- With a line of quality pitchers queuing up behind Jon Lester and company, the Pirates are staying engaged with their own outgoing free agents, Francisco Liriano and Edinson Volquez, according to Rob Biertempfel of the Pittsburgh Tribune-Review (Twitter link). Dejan Kovacevic recently reported that the club hoped to return both hurlers, even after adding A.J. Burnett.
- Indeed, Pittsburgh is making clear to agents of other free agent starters that Liriano is their top priority on the rotation market, according to Chris Cotillo of SB Nation reports. Though the Bucs would stand to give up the sandwich pick they would receive were Liriano to sign elsewhere, he has been quite a valuable contributor to the team’s winning ways over the last two seasons.
- The Marlins are unlikely to lock down any new extensions before the Winter Meetings, Joe Frisaro of MLB.com tweets, though that does not mean that the team is not making a legitimate effort to work out more deals. With offers on the table or soon to be delivered to several young players, the team appears to be making a push to follow the model that the Braves pursued last year.
- Bryce Harper and the Nationals are headed towards a grievance in December to resolve the long-lingering question whether his contract permits him to opt into arbitration, Ken Rosenthal of FOX Sports reports. (To understand the background, read this post from last November.) Rosenthal wonders whether the Nats would be better served not fighting the point, if the club hopes to have a shot at extending Harper.
- As the Braves continue to weigh their trade options, the team is more likely to deal Justin Upton than to move both he and Evan Gattis, Mark Bowman of MLB.com tweets. The team has still not ruled out a scenario in which both players are traded, though that would obviously create quite a void in the middle of the team’s lineup.
- Interestingly, the Braves had extended discussions earlier this offseason with the Astros about Gattis, according to Ken Rosenthal of FOX Sports. Atlanta wanted Houston to take a pairing of Gattis and the struggling B.J. Upton in a trade, but that involved too much payroll for the latter to stomach. The Braves expressed interest in both Dexter Fowler and Carlos Corporan in the talks. Rosenthal says that the original line of discussion faded, but that other talks involving Gattis could arise between the teams in the future.
The Mets have plenty of good pitching, but now isn’t the best time for them to try to trade it, Joel Sherman of the New York Post writes. Not only are there still plenty of good, or even great, arms remaining on the free agent market, but there are also plenty of potential trade targets, including players like Johnny Cueto, Cole Hamels, Jordan Zimmermann and Ian Kennedy. “[E]very organization now thinks it has pitching,” says an NL executive. “Maybe not as much as the Mets, but more than in the past. No one can find bats. I just think the teams with bats are king right now.” Here are more notes from the National League.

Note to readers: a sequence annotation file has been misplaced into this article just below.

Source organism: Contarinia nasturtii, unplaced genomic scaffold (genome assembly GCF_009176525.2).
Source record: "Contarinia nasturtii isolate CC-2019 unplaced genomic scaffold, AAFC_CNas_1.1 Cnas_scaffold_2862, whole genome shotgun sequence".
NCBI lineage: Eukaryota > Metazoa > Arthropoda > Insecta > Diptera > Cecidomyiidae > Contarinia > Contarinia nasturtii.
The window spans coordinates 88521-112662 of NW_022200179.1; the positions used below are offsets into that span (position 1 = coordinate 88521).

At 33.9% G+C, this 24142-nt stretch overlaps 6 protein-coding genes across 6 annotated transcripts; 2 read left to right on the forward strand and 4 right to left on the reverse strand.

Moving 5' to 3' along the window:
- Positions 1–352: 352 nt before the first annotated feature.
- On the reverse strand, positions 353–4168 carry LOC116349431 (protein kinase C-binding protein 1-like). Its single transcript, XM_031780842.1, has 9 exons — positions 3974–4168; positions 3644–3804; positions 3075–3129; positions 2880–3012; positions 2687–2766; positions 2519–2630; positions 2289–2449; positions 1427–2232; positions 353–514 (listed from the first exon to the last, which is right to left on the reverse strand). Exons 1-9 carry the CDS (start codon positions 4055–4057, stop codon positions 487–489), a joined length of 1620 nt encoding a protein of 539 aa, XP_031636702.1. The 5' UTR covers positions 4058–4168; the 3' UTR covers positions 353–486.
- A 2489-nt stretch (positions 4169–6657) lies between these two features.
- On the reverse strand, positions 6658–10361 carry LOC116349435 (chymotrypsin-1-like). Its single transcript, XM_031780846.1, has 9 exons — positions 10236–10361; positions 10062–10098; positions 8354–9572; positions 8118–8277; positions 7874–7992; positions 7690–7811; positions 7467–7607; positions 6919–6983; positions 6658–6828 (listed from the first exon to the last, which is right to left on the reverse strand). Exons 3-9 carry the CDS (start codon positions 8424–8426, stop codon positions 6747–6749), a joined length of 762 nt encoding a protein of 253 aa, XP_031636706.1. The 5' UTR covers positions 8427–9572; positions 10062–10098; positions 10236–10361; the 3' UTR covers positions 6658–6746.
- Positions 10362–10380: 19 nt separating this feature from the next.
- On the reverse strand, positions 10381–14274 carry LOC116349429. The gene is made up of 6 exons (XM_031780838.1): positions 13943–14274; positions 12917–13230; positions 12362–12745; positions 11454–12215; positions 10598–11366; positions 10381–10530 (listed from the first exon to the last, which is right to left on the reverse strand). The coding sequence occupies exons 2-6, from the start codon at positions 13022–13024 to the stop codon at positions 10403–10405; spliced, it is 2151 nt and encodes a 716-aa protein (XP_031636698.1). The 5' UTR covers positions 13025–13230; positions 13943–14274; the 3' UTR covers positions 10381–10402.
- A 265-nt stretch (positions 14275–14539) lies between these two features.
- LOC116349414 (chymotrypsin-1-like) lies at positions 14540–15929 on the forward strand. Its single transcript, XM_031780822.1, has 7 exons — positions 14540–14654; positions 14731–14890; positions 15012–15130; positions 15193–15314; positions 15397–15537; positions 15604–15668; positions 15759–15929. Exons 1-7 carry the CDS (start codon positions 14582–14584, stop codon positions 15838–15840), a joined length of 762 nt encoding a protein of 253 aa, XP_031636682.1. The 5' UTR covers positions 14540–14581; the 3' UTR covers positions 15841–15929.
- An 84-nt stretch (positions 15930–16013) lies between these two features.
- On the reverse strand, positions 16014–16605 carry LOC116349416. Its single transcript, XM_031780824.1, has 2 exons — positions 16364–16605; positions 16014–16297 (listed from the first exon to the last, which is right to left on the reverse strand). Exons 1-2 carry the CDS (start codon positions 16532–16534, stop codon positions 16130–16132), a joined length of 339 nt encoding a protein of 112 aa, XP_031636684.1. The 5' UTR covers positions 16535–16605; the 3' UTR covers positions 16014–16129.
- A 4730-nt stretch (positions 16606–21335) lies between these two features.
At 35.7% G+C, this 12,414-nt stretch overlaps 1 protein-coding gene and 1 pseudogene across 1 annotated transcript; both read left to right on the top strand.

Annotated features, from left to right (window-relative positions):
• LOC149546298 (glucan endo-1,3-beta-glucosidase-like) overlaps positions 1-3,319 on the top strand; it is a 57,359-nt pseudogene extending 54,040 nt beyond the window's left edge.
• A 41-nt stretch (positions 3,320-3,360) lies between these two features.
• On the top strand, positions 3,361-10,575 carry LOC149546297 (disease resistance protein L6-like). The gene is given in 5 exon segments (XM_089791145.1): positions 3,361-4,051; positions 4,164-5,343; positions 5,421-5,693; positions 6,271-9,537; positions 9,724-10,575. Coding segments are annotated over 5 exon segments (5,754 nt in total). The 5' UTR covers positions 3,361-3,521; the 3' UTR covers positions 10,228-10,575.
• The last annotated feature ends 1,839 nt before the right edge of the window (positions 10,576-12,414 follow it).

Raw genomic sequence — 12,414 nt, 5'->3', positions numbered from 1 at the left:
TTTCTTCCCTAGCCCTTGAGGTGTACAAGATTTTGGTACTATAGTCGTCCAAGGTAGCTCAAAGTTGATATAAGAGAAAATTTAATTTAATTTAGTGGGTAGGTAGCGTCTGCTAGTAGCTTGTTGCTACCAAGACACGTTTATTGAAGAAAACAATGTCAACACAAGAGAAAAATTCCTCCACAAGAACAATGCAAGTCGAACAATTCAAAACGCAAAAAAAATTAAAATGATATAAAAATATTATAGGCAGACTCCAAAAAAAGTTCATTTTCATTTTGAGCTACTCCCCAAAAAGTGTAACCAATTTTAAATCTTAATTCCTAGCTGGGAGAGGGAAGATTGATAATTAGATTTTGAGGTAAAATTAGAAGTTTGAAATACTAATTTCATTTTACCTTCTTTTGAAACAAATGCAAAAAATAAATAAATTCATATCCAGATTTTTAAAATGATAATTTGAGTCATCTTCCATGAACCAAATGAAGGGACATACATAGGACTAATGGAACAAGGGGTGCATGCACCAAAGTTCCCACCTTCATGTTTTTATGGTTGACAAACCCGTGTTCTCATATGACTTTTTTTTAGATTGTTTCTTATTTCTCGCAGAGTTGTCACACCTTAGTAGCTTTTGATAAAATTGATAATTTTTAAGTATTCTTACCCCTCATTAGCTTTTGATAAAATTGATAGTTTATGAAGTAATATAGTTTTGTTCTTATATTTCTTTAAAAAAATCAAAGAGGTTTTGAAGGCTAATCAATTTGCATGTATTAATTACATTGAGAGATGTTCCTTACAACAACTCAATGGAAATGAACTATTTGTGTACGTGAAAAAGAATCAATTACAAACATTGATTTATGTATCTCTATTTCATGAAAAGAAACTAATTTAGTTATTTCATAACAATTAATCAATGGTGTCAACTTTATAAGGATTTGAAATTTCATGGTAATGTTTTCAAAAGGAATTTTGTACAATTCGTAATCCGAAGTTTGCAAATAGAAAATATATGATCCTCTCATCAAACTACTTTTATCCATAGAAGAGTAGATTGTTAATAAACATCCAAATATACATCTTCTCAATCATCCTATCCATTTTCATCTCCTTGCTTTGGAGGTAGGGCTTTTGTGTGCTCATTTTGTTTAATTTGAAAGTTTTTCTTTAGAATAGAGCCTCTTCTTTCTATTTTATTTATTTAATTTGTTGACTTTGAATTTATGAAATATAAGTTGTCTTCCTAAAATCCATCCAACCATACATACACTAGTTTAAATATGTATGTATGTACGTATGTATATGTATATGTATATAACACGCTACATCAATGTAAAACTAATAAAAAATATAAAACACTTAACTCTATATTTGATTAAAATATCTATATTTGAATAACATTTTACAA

- On the flip side, Sherman writes, plenty of top hitters are already off the free agent market, so teams willing to trade batters could soon find good markets for them. That includes the Braves, who still have Justin Upton to deal, as well as the Cubs and Red Sox. The Cubs had today’s hitting-poor market in mind as they collected their terrific group of young hitters, an NL executive tells Sherman. “The Cubs used the fourth pick [in June’s draft] to pick a pure hitter [Kyle Schwarber] without a position at a time when they needed pitching badly, and they are in as deep on [19-year-old Cuban wunderkind] Yoan Moncada as any team,” says the executive. “That is not by accident.”
- What kind of player might new Diamondbacks signee Yasmany Tomas be next season? FanGraphs’ Jeff Sullivan, writing for FOX Sports, looks at various scouting reports to compile a list of comparable players for Tomas. Sullivan suggests Tomas profiles as approximately a league-average player, with a bat similar to that of Yoenis Cespedes or Khris Davis. He might turn out to be Justin Upton if he’s a little better than anticipated, and Dayan Viciedo if he’s worse. At 24, though, Tomas could also continue to improve, and Sullivan suggests that as an average player, Tomas is more than worth the $68.5MM the Diamondbacks guaranteed him.